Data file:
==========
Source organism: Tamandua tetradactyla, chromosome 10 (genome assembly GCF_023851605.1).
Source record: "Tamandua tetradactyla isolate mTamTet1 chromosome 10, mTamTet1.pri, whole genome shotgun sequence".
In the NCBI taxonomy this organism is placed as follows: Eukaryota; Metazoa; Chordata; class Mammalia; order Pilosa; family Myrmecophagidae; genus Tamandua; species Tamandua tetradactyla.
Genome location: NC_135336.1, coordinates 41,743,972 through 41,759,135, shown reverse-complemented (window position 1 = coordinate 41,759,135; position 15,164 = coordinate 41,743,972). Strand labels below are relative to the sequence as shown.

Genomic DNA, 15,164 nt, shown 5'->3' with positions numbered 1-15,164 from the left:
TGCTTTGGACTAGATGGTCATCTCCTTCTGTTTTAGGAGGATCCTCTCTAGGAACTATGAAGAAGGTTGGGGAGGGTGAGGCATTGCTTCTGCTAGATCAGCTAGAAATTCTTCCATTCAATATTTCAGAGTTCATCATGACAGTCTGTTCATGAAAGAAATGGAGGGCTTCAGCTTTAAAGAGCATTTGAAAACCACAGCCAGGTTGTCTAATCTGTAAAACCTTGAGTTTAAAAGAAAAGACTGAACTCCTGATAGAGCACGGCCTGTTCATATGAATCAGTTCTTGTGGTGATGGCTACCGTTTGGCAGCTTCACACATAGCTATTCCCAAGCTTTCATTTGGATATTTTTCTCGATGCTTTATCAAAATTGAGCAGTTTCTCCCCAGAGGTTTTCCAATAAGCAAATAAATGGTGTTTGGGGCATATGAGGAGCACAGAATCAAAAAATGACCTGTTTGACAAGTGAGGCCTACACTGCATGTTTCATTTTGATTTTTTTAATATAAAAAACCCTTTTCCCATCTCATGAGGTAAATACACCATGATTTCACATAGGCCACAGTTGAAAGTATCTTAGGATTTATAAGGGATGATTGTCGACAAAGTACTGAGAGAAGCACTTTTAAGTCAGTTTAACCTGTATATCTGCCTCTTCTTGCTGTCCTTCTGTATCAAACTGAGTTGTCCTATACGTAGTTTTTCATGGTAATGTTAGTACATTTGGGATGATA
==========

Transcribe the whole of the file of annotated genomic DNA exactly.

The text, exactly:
Source organism: Tamandua tetradactyla, chromosome 10 (genome assembly GCF_023851605.1).
Source record: "Tamandua tetradactyla isolate mTamTet1 chromosome 10, mTamTet1.pri, whole genome shotgun sequence".
In the NCBI taxonomy this organism is placed as follows: Eukaryota; Metazoa; Chordata; class Mammalia; order Pilosa; family Myrmecophagidae; genus Tamandua; species Tamandua tetradactyla.
Genome location: NC_135336.1, coordinates 41,743,972 through 41,759,135, shown reverse-complemented (window position 1 = coordinate 41,759,135; position 15,164 = coordinate 41,743,972). Strand labels below are relative to the sequence as shown.

Genomic DNA, 15,164 nt, shown 5'->3' with positions numbered 1-15,164 from the left:
TGCTTTGGACTAGATGGTCATCTCCTTCTGTTTTAGGAGGATCCTCTCTAGGAACTATGAAGAAGGTTGGGGAGGGTGAGGCATTGCTTCTGCTAGATCAGCTAGAAATTCTTCCATTCAATATTTCAGAGTTCATCATGACAGTCTGTTCATGAAAGAAATGGAGGGCTTCAGCTTTAAAGAGCATTTGAAAACCACAGCCAGGTTGTCTAATCTGTAAAACCTTGAGTTTAAAAGAAAAGACTGAACTCCTGATAGAGCACGGCCTGTTCATATGAATCAGTTCTTGTGGTGATGGCTACCGTTTGGCAGCTTCACACATAGCTATTCCCAAGCTTTCATTTGGATATTTTTCTCGATGCTTTATCAAAATTGAGCAGTTTCTCCCCAGAGGTTTTCCAATAAGCAAATAAATGGTGTTTGGGGCATATGAGGAGCACAGAATCAAAAAATGACCTGTTTGACAAGTGAGGCCTACACTGCATGTTTCATTTTGATTTTTTTAATATAAAAAACCCTTTTCCCATCTCATGAGGTAAATACACCATGATTTCACATAGGCCACAGTTGAAAGTATCTTAGGATTTATAAGGGATGATTGTCGACAAAGTACTGAGAGAAGCACTTTTAAGTCAGTTTAACCTGTATATCTGCCTCTTCTTGCTGTCCTTCTGTATCAAACTGAGTTGTCCTATACGTAGTTTTTCATGGTAATGTTAGTACATTTGGGATGATA